By Julie Makinen And Violet Law, Los Angeles Times (TNS)
HONG KONG — Hong Kong police arrested nine people Sunday and Monday suspected of conspiring to manufacture explosives in this semiautonomous Chinese territory. News of the bomb plot comes before a highly anticipated vote in the territory’s legislature this week on a contentious framework for Hong Kong’s next major election.
Acting late Sunday night on a tip about suspicious activities at a vacant TV studio, officers found a cache of explosives and air rifles, along with maps marking a dynamite depot and two neighborhoods, including Admiralty, the seat of the legislature and government headquarters.
Despite reports in local media quoting unnamed police sources linking the possible bomb plot to the upcoming vote, police said at a news conference they had uncovered no evidence of a connection. “We won’t rule out any possibility,” said Au Chin-chan, chief superintendent of the police’s organized crime and triad bureau. Officers said the investigation was continuing. “We’re still trying to locate the depot,” said Au. “We may make more arrests later.
Five men and four women ages 21 to 34 were arrested, and at least one of them admitted to being a member of a “local radical group,” police said.
Two of the men were arrested at the vacant TV studio, police said. They were found with several pounds of white powder and a few liters of brown liquid, which police described as “semi-finished bomb materials.” Munitions experts arrived later and spent several hours detonating the materials. Authorities also found acetone peroxide, or TATP, a primary high explosive, at the home of other suspects.
Willy Lam, a political analyst based in Hong Kong, said more details about the arrests would need to be aired before conclusions could be drawn. But among intellectual and pro-democracy circles, he said, there has been significant discussion about whether Communist Party backers and supporters of current Chief Executive Leung Chun-ying might work behind the scenes to “encourage some of these more radical people to act irrationally and then arrest them as a form of intimidation” against others who might want to peaceably demonstrate their views.
But Lam said there was “no proof” that the arrests were orchestrated in such a fashion.
“Some groups do want to air their grievances in a more passionate manner,” he said, and depending on how far they go it could be a negative for the democracy movement if their tactics alienate more moderate residents.
The suspects included a post-secondary student, a teaching assistant, a construction worker, a technician and three unemployed people, according to the South China Morning Post, quoting an anonymous police source.
Police had warned last week that they were monitoring online forums of activist groups as the vote approached.
A number of pro-democracy groups have organized several days of protests ahead of the vote around the main government complex, where tens of thousands massed last fall in unprecedented street demonstrations that lasted 10 weeks and seriously riled Communist leaders in Beijing.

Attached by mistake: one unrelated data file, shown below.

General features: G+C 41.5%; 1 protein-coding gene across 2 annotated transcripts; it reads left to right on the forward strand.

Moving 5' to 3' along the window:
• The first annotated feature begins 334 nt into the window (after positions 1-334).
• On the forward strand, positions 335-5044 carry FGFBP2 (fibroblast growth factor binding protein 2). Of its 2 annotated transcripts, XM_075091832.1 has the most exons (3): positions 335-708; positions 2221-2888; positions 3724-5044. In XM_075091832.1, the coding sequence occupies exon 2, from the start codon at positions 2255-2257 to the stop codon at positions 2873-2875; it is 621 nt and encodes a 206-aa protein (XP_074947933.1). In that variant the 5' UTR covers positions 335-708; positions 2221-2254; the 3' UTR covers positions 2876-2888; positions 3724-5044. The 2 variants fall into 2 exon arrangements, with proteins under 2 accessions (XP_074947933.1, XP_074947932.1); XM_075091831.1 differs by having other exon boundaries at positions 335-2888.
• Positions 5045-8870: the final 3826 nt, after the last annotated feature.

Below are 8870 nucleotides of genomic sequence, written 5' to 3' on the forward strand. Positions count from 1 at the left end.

Those protests were aimed at a proposed election framework drafted by authorities in Beijing for Hong Kong’s next chief executive election. Hong Kong, a former British colony, returned to Chinese sovereignty in 1997 under an arrangement known as “one country, two systems.”
The election framework being voted on this week would, for the first time, allow Hong Kong citizens to cast ballots directly for the territory’s top leader, but would limit their choice to two or three candidates endorsed by a screening panel expected to be composed mainly of “pro-Beijing” members. (Until now, the chief executive has been chosen by a 1,200-member committee.)
For the framework to be implemented, Hong Kong’s Legislative Council must vote to adopt it, and a vote is expected later this week. But a bloc of legislators known as the Pan-Democrats have vowed to block passage of the framework.
Barring any last-minute surprises, it appears that the Pan-Democrats will have the numbers to vote down the election framework. But among supporters of last fall’s democracy protests, there is little jubilation surrounding that likely scenario.
The vote will simply ensure that the current system will remain in place, and little electoral reform is likely to be forthcoming for years, noted Jason Y. Ng, a Hong Kong author and attorney who is writing a book about the protests.”People feel damned if they do and damned if they don’t,” he said.
The organizers of last year’s demonstrations have fractured since the protests petered out last December, and no strong leader has emerged to take up the mantle of the movement. Into the void, a small but vocal clutch of “nativist” activist groups have become more prominent. They have staged protests against mainland Chinese tourists and traders, with some advocating secession or even independence.
(Law, a special correspondent, reported from Hong Kong and staff writer Makinen from Shanghai.)
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